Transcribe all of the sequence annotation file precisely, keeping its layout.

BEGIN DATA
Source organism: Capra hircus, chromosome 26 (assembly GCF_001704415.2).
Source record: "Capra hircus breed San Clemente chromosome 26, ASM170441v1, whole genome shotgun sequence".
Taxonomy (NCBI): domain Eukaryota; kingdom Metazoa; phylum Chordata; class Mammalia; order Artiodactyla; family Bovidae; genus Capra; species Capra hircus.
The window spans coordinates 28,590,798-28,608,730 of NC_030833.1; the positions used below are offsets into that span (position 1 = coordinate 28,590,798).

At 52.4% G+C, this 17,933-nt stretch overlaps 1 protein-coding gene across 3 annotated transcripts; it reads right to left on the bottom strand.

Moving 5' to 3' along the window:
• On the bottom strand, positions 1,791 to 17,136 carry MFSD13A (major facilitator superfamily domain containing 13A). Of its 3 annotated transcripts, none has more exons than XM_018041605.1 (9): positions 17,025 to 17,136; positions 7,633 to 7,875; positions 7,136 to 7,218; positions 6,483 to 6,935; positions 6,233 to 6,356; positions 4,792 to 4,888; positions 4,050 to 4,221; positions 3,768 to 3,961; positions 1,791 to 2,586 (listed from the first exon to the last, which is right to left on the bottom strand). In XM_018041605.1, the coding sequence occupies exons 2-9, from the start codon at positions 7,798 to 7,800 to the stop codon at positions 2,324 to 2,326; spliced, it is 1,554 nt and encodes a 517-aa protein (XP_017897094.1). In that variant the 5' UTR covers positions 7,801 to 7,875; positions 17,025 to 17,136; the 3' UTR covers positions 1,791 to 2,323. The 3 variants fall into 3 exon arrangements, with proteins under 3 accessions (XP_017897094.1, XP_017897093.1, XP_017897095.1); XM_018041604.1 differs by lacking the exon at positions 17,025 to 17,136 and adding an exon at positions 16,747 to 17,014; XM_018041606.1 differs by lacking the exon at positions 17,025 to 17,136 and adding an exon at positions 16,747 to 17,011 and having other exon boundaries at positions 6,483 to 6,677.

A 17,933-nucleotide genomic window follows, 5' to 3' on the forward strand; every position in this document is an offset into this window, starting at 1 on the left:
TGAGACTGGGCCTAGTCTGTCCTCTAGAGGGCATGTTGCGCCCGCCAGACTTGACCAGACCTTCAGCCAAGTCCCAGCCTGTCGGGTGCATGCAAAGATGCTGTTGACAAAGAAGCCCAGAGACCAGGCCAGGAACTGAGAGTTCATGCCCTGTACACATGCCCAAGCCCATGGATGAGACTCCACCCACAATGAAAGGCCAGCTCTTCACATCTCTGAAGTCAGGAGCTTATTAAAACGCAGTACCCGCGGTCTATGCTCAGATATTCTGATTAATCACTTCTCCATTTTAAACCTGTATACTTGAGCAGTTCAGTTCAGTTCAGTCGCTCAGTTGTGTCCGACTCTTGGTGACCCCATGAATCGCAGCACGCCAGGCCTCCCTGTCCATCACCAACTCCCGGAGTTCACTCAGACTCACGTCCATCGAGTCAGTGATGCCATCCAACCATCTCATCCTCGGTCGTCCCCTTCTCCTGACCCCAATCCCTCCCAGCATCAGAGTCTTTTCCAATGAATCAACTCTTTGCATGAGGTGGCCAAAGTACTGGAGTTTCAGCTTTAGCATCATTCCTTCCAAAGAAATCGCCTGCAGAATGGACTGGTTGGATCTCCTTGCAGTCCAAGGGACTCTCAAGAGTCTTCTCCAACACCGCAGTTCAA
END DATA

Source organism: Capra hircus, chromosome 26 (assembly GCF_001704415.2).
Source record: "Capra hircus breed San Clemente chromosome 26, ASM170441v1, whole genome shotgun sequence".
Taxonomy (NCBI): domain Eukaryota; kingdom Metazoa; phylum Chordata; class Mammalia; order Artiodactyla; family Bovidae; genus Capra; species Capra hircus.
The window spans coordinates 28,590,798-28,608,730 of NC_030833.1; the positions used below are offsets into that span (position 1 = coordinate 28,590,798).

At 52.4% G+C, this 17,933-nt stretch overlaps 1 protein-coding gene across 3 annotated transcripts; it reads right to left on the bottom strand.

Moving 5' to 3' along the window:
• On the bottom strand, positions 1,791 to 17,136 carry MFSD13A (major facilitator superfamily domain containing 13A). Of its 3 annotated transcripts, none has more exons than XM_018041605.1 (9): positions 17,025 to 17,136; positions 7,633 to 7,875; positions 7,136 to 7,218; positions 6,483 to 6,935; positions 6,233 to 6,356; positions 4,792 to 4,888; positions 4,050 to 4,221; positions 3,768 to 3,961; positions 1,791 to 2,586 (listed from the first exon to the last, which is right to left on the bottom strand). In XM_018041605.1, the coding sequence occupies exons 2-9, from the start codon at positions 7,798 to 7,800 to the stop codon at positions 2,324 to 2,326; spliced, it is 1,554 nt and encodes a 517-aa protein (XP_017897094.1). In that variant the 5' UTR covers positions 7,801 to 7,875; positions 17,025 to 17,136; the 3' UTR covers positions 1,791 to 2,323. The 3 variants fall into 3 exon arrangements, with proteins under 3 accessions (XP_017897094.1, XP_017897093.1, XP_017897095.1); XM_018041604.1 differs by lacking the exon at positions 17,025 to 17,136 and adding an exon at positions 16,747 to 17,014; XM_018041606.1 differs by lacking the exon at positions 17,025 to 17,136 and adding an exon at positions 16,747 to 17,011 and having other exon boundaries at positions 6,483 to 6,677.

A 17,933-nucleotide genomic window follows, 5' to 3' on the forward strand; every position in this document is an offset into this window, starting at 1 on the left:
TGAGACTGGGCCTAGTCTGTCCTCTAGAGGGCATGTTGCGCCCGCCAGACTTGACCAGACCTTCAGCCAAGTCCCAGCCTGTCGGGTGCATGCAAAGATGCTGTTGACAAAGAAGCCCAGAGACCAGGCCAGGAACTGAGAGTTCATGCCCTGTACACATGCCCAAGCCCATGGATGAGACTCCACCCACAATGAAAGGCCAGCTCTTCACATCTCTGAAGTCAGGAGCTTATTAAAACGCAGTACCCGCGGTCTATGCTCAGATATTCTGATTAATCACTTCTCCATTTTAAACCTGTATACTTGAGCAGTTCAGTTCAGTTCAGTCGCTCAGTTGTGTCCGACTCTTGGTGACCCCATGAATCGCAGCACGCCAGGCCTCCCTGTCCATCACCAACTCCCGGAGTTCACTCAGACTCACGTCCATCGAGTCAGTGATGCCATCCAACCATCTCATCCTCGGTCGTCCCCTTCTCCTGACCCCAATCCCTCCCAGCATCAGAGTCTTTTCCAATGAATCAACTCTTTGCATGAGGTGGCCAAAGTACTGGAGTTTCAGCTTTAGCATCATTCCTTCCAAAGAAATCGCCTGCAGAATGGACTGGTTGGATCTCCTTGCAGTCCAAGGGACTCTCAAGAGTCTTCTCCAACACCGCAGTTCAA